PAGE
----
Epidemiology of plastic surgery trauma in people with associated drug and alcohol dependence: developing guidelines for optimal treatment

Epidemiology of plastic surgery trauma in people with associated drug and alcohol dependence:... People addicted to drugs or alcohol are commonly referred to the plastic surgery department. We describe the challenges and epidemiology of injuries in this group and suggest an algorithm for optimal management. A retrospective study was carried out of medical records of people with drug and alcohol problems treated in the plastic surgery unit between January 2004 and December 2007 inclusive is presented. Exclusion criteria: (1) elective admissions, (2) previous, but not current drug or alcohol use, (3) a short history of excessive alcohol intake, (4) isolated burn injuries, and (5) no notes available. Injuries were sustained by 77 people. Males (64) were more commonly referred than females (13), with a mean age of 37 years (20–65) at presentation. Delayed presentation (17/77) and non-compliance with treatment (16/77) was common. Only six patients were employed, nine were homeless and two lived in prison. Psychiatric illness was commonly encountered (16/77). Trauma (26), self-harm (16), assault (14), and inadvertent injury (13) were all more common than injury directly due to injection (8). Thirteen patients self-discharged from the ward prior to completion of treatment and 61(79%) did not complete follow-up. A holistic approach of people with drug and alcohol addiction and injury is required including early referral to social services, drug and alcohol teams. Our clinical guidelines recommend single-stage treatment, early education and advice for patients to achieve an optimal outcome. http://www.deepdyve.com/assets/images/DeepDyve-Logo-lg.png European Journal of Plastic Surgery Springer Journals

Epidemiology of plastic surgery trauma in people with associated drug and alcohol dependence: developing guidelines for optimal treatment

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Publisher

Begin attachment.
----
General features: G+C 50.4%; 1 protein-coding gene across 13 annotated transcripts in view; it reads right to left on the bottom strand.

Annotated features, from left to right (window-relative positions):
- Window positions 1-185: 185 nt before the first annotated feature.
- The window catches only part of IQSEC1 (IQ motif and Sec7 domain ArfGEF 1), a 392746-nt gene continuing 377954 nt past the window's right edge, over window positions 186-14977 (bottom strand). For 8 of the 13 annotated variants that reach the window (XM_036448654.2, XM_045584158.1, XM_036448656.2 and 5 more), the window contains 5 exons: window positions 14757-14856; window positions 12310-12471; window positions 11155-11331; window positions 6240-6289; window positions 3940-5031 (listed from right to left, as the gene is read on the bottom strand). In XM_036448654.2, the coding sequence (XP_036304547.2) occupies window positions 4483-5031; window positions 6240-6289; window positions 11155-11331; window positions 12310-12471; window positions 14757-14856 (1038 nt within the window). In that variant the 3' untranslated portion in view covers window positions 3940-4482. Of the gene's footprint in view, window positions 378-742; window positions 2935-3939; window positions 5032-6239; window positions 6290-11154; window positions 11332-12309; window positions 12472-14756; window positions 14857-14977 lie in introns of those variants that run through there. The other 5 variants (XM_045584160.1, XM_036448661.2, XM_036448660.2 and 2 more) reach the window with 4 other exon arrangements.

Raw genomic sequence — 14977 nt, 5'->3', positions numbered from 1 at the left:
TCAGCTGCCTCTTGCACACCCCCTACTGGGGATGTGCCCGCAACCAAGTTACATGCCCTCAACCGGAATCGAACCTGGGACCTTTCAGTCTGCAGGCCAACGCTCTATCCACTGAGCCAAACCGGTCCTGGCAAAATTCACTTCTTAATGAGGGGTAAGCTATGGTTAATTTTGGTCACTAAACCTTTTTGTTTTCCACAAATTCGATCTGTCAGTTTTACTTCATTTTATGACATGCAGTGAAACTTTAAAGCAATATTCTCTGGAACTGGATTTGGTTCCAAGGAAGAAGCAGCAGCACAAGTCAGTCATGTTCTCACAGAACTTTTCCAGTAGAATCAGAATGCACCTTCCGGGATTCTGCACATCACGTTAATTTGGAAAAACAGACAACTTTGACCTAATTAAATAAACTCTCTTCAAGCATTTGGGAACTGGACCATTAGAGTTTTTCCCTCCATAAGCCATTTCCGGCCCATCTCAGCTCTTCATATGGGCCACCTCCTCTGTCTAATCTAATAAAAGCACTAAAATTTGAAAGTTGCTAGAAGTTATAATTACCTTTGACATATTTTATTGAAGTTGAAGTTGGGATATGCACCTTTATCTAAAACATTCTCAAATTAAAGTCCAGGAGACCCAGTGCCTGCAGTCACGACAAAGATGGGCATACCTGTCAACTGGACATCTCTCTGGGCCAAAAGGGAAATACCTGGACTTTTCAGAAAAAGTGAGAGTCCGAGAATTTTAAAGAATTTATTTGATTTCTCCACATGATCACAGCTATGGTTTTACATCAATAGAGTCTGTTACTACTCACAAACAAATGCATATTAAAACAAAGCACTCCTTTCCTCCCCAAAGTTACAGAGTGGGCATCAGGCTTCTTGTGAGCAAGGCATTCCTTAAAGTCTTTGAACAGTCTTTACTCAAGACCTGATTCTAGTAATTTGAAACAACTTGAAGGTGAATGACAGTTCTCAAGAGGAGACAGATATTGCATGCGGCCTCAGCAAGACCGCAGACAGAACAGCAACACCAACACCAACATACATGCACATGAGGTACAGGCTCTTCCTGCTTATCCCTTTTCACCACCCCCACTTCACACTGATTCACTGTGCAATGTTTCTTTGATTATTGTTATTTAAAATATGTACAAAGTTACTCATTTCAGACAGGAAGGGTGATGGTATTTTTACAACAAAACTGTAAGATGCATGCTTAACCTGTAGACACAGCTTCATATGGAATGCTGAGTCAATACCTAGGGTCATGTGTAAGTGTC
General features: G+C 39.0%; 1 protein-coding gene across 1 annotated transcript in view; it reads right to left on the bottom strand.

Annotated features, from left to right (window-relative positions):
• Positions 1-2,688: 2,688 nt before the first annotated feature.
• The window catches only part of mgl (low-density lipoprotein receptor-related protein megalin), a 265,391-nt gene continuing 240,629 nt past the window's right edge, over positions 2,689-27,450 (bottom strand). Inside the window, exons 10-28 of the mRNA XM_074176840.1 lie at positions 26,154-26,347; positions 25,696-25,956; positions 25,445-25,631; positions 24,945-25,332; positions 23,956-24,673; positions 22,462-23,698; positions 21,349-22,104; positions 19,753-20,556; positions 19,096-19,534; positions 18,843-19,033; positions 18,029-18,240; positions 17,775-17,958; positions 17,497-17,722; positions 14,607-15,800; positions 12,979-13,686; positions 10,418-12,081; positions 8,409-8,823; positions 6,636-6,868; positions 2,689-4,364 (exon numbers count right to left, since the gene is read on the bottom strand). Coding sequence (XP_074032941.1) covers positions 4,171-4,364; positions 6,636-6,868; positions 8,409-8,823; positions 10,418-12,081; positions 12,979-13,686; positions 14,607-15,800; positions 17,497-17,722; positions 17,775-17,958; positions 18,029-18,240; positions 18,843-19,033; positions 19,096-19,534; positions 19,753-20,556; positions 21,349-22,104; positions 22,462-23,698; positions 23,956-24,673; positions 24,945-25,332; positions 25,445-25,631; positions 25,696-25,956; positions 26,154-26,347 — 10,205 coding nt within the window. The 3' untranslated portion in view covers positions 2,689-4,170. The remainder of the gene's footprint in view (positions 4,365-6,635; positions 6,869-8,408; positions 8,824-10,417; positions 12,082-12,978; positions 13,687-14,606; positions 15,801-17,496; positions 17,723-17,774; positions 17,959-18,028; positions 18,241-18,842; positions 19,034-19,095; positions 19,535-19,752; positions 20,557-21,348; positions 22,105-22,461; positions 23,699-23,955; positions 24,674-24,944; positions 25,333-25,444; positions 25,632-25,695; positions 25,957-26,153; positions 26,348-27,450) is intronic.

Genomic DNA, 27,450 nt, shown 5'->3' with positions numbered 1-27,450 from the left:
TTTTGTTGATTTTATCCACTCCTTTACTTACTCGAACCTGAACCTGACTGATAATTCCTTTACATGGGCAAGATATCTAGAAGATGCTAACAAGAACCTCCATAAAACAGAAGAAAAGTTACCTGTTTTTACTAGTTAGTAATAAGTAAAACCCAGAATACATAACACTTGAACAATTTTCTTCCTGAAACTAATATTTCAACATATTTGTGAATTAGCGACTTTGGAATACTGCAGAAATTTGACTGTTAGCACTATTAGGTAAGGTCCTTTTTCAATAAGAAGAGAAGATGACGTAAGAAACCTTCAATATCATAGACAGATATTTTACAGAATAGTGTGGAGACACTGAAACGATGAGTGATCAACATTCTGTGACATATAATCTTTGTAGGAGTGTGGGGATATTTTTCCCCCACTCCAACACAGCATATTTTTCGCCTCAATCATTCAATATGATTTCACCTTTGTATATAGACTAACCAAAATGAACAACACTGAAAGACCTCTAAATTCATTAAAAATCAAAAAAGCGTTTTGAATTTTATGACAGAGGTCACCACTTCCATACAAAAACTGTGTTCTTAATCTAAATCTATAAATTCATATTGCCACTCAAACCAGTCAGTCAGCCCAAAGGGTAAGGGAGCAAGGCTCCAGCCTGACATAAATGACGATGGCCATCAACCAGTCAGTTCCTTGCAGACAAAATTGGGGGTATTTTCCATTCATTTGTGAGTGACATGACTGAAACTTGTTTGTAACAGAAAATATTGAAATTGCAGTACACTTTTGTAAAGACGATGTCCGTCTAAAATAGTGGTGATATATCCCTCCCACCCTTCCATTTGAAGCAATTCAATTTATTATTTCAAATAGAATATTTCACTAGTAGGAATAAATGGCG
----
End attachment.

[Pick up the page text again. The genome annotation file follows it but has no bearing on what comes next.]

Springer-Verlag
Copyright
Copyright © 2011 by Springer-Verlag
Subject
Medicine & Public Health; Plastic Surgery
ISSN
0930-343X
eISSN
1435-0130
D.O.I.
10.1007/s00238-010-0500-y
Publisher site
See Article on Publisher Site

Abstract

People addicted to drugs or alcohol are commonly referred to the plastic surgery department. We describe the challenges and epidemiology of injuries in this group and suggest an algorithm for optimal management. A retrospective study was carried out of medical records of people with drug and alcohol problems treated in the plastic surgery unit between January 2004 and December 2007 inclusive is presented. Exclusion criteria: (1) elective admissions, (2) previous, but not current drug or alcohol use, (3) a short history of excessive alcohol intake, (4) isolated burn injuries, and (5) no notes available. Injuries were sustained by 77 people. Males (64) were more commonly referred than females (13), with a mean age of 37 years (20–65) at presentation. Delayed presentation (17/77) and non-compliance with treatment (16/77) was common. Only six patients were employed, nine were homeless and two lived in prison. Psychiatric illness was commonly encountered (16/77). Trauma (26), self-harm (16), assault (14), and inadvertent injury (13) were all more common than injury directly due to injection (8). Thirteen patients self-discharged from the ward prior to completion of treatment and 61(79%) did not complete follow-up. A holistic approach of people with drug and alcohol addiction and injury is required including early referral to social services, drug and alcohol teams. Our clinical guidelines recommend single-stage treatment, early education and advice for patients to achieve an optimal outcome.

Journal

European Journal of Plastic SurgerySpringer Journals

Published: Jun 1, 2011

References

  • Skin and soft tissue infections in injection drug users
    Ebright, JR; Pieper, B
  • Injury risk among medically identified alcohol and drug abusers
    Miller, TR; Lestina, DC; Smith, GS
  • The growing burden of injuries and trauma in Alice Springs
    Ollapallil, J; Benny, R; Jacob, AO

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